||Twenty Thinking Tools.
||ACER Press (2005).
||Paperback (121 pages).
|Area and topic:
||Pedagogical aid and/or resource. Philosophical skills and methodology. Practical philosophy.
|Intended audience/ reading level:
|| School teachers/accessible.
|Purchasing and information:
- Acer Books’ on-line
|Unique and/or salient feature/s:
||‘Twenty Thinking Tools’ is designed for teachers to structure and follow through with a process of philosophical enquiry in the classroom. Specifically, ‘it introduces teachers to the theory and practice of collaborative inquiry [a form of teaching and learning that involves class discussion and small group work], and provides an easy-to-follow guide to the tools that students will acquire as they learn to examine issues and explore ideas’(Acer Books on-line). Although not intended as such, the tools, methods and approaches presented in ‘Twenty Thinking Tools’ may be used at all levels of schooling.
|Synopsis and/or additional information:
||The following information is sourced from the above links (see ‘Purchasing and information’) and the text.
- ‘Beginning with an ‘Introductory Toolkit’, Twenty Thinking Tools shows teachers how to strengthen students abilities to ask insightful questions, to look at problems and issues from various points of view, to explore disagreements reasonably, to make appropriate use of examples, to draw needful distinctions, and generally to develop their imaginative, conceptual and logical abilities in order to gain a deeper knowledge and understanding of all kinds of subject matter. The Intermediate and Advanced Toolkits show teachers how to encourage students to make appropriate use of such things as counter-examples, criteria, generalisation, informal reasoning and elementary deductive logic’.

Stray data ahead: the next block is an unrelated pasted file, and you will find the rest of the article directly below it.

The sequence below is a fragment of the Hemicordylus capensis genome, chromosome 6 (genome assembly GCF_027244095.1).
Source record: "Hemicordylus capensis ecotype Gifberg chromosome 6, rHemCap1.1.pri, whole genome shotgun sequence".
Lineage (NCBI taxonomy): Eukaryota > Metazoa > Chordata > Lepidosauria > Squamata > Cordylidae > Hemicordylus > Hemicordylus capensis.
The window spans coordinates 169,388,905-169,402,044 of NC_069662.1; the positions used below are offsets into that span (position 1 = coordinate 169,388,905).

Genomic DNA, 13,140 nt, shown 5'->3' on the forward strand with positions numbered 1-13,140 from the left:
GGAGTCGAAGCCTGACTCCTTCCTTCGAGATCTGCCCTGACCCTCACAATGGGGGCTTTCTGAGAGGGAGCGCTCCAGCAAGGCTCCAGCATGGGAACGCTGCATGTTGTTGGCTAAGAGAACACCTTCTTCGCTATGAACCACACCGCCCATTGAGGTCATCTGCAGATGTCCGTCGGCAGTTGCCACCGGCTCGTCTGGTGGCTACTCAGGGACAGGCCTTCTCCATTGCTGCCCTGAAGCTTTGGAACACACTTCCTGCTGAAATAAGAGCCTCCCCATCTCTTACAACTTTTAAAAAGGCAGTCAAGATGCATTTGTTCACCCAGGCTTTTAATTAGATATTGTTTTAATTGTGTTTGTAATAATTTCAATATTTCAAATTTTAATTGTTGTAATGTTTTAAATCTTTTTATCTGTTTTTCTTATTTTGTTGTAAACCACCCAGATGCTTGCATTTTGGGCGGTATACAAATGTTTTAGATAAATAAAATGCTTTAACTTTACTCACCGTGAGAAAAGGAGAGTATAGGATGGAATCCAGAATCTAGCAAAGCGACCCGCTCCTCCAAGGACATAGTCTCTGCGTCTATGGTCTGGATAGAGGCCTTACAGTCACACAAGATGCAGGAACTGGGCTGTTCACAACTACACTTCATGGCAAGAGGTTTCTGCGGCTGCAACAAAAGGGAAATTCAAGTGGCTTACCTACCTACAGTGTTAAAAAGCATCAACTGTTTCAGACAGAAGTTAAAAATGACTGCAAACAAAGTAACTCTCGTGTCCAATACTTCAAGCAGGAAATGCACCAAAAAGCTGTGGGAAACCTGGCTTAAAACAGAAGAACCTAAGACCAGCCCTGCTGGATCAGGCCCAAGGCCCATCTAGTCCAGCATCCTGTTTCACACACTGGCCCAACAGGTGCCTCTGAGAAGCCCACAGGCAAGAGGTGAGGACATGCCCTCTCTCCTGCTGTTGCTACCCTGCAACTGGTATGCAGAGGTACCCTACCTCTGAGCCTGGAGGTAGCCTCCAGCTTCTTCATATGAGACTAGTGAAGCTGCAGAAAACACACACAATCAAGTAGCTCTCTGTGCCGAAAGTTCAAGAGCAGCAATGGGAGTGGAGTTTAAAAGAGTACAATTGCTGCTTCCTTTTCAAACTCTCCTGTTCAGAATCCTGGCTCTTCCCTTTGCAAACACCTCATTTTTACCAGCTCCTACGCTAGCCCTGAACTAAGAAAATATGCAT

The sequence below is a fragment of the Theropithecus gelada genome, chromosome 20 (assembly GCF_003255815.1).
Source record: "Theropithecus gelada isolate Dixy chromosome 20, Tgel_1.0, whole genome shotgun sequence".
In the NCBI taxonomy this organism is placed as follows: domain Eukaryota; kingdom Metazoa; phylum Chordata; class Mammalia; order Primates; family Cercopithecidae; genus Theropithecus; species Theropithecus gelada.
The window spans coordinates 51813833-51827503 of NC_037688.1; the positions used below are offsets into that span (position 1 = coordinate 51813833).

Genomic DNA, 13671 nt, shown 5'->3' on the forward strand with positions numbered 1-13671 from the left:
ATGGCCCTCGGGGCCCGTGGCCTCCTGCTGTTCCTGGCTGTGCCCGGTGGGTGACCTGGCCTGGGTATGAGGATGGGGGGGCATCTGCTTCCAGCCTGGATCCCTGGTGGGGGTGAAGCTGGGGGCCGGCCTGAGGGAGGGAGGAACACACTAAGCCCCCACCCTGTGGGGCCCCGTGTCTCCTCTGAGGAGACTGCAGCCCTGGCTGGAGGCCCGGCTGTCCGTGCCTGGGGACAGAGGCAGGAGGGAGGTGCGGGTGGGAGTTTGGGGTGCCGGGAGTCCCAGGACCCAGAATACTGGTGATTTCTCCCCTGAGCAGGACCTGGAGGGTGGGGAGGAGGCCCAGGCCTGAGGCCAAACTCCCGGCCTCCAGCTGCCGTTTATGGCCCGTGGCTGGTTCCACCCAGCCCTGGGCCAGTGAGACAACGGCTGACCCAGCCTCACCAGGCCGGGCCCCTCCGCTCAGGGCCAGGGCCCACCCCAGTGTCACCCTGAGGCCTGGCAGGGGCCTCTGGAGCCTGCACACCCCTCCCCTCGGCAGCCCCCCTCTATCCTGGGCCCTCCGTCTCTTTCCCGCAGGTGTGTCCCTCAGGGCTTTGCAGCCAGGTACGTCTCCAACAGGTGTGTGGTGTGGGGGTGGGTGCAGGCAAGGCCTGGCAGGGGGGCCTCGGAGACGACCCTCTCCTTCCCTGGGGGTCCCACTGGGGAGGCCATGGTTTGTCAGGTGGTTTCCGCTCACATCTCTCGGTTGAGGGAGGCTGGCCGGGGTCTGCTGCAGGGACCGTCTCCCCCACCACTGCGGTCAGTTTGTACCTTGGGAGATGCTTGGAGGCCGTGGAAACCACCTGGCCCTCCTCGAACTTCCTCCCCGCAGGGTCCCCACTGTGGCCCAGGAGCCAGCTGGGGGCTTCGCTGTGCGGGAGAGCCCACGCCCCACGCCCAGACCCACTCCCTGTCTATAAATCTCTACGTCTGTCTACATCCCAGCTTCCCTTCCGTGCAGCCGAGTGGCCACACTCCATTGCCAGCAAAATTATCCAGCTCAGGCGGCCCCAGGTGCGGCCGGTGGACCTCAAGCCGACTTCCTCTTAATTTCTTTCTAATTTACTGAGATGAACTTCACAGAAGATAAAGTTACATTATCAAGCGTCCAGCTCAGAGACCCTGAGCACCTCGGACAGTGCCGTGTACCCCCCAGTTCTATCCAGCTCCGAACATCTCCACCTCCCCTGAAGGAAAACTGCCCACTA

- Specifically, the book discusses and explores a variety of general tools and procedures for a) identifying philosophical statements, issues and questions (as different from non philosophical statements, issues and questions) b) clarifying and formulating questions and problems such that they are ripe for philosophical analysis c) establishing means and ways to set up an agenda for the upcoming philosophical discussion and enquiry d) creating hypothesis and conjectures, e) subjecting one’s finding to conceptual analysis, e) bringing to light various assumptions and implications that arise – and finally, f) subjecting one’s findings to critical analysis and evaluation before bringing the process to resolution.
- The text also includes examples from the classroom, supporting exercises and activities.
||The book is designed specifically for classroom philosophical enquiry. Although reasonably short in length, it is an excellent resource and is quite unique in its approach as a teacher’s guide for structuring and practicing philosophy in the classroom. Although the book is primarily created for the PFC (Philosophy for children) programme, it is well suited for general secondary school level philosophy teaching. Importantly, the class structure, learning environment, philosophical approach and model that the book is teaches,encouragers an atmosphere of participation as opposed to a more ‘teacher, lecturing the student’ approach.
||Some aspects of the material may have to be modified for older and more advanced students. Although the books is designed for the classroom, the aim is to bring about philosophical enquiry with an emphasis on the students generating and creating philosophical issues and content i.e. there is very little in the way of including or accommodating the more formal approach of presenting philosophy as a tradition with specific issues, problems, core topics and areas, ‘big names’ and so forth – that is then open to assessment and/or examination.